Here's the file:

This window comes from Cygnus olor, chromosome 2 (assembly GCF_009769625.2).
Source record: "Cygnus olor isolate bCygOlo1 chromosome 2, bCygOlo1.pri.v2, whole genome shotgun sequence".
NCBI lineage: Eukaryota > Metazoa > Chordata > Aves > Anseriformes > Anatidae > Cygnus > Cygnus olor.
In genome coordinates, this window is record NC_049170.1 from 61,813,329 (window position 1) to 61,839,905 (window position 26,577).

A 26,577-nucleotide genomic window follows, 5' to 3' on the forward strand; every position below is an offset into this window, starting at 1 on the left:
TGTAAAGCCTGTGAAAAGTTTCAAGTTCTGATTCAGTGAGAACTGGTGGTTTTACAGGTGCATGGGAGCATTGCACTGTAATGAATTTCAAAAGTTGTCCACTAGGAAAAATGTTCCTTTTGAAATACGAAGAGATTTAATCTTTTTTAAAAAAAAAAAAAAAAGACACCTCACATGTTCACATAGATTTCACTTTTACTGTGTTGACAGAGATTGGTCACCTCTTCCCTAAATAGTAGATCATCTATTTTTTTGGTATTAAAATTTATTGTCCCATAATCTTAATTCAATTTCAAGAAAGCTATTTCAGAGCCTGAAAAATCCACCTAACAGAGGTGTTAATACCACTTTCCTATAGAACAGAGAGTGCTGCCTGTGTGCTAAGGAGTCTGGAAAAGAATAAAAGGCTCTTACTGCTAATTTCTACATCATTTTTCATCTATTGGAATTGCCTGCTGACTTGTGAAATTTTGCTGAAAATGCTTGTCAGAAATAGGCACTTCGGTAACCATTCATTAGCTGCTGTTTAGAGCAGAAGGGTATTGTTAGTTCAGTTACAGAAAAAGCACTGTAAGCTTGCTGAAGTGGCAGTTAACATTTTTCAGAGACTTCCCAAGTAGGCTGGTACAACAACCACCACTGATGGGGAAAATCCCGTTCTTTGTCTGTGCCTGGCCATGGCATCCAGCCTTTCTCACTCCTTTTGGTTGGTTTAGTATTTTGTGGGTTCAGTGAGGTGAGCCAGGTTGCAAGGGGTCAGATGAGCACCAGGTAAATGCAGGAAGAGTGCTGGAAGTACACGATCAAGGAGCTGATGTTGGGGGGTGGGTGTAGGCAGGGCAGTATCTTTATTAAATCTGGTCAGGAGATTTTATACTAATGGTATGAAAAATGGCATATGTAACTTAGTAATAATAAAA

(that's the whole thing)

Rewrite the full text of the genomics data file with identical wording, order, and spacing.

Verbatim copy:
This window comes from Cygnus olor, chromosome 2 (assembly GCF_009769625.2).
Source record: "Cygnus olor isolate bCygOlo1 chromosome 2, bCygOlo1.pri.v2, whole genome shotgun sequence".
NCBI lineage: Eukaryota > Metazoa > Chordata > Aves > Anseriformes > Anatidae > Cygnus > Cygnus olor.
In genome coordinates, this window is record NC_049170.1 from 61,813,329 (window position 1) to 61,839,905 (window position 26,577).

A 26,577-nucleotide genomic window follows, 5' to 3' on the forward strand; every position below is an offset into this window, starting at 1 on the left:
TGTAAAGCCTGTGAAAAGTTTCAAGTTCTGATTCAGTGAGAACTGGTGGTTTTACAGGTGCATGGGAGCATTGCACTGTAATGAATTTCAAAAGTTGTCCACTAGGAAAAATGTTCCTTTTGAAATACGAAGAGATTTAATCTTTTTTAAAAAAAAAAAAAAAAGACACCTCACATGTTCACATAGATTTCACTTTTACTGTGTTGACAGAGATTGGTCACCTCTTCCCTAAATAGTAGATCATCTATTTTTTTGGTATTAAAATTTATTGTCCCATAATCTTAATTCAATTTCAAGAAAGCTATTTCAGAGCCTGAAAAATCCACCTAACAGAGGTGTTAATACCACTTTCCTATAGAACAGAGAGTGCTGCCTGTGTGCTAAGGAGTCTGGAAAAGAATAAAAGGCTCTTACTGCTAATTTCTACATCATTTTTCATCTATTGGAATTGCCTGCTGACTTGTGAAATTTTGCTGAAAATGCTTGTCAGAAATAGGCACTTCGGTAACCATTCATTAGCTGCTGTTTAGAGCAGAAGGGTATTGTTAGTTCAGTTACAGAAAAAGCACTGTAAGCTTGCTGAAGTGGCAGTTAACATTTTTCAGAGACTTCCCAAGTAGGCTGGTACAACAACCACCACTGATGGGGAAAATCCCGTTCTTTGTCTGTGCCTGGCCATGGCATCCAGCCTTTCTCACTCCTTTTGGTTGGTTTAGTATTTTGTGGGTTCAGTGAGGTGAGCCAGGTTGCAAGGGGTCAGATGAGCACCAGGTAAATGCAGGAAGAGTGCTGGAAGTACACGATCAAGGAGCTGATGTTGGGGGGTGGGTGTAGGCAGGGCAGTATCTTTATTAAATCTGGTCAGGAGATTTTATACTAATGGTATGAAAAATGGCATATGTAACTTAGTAATAATAAAA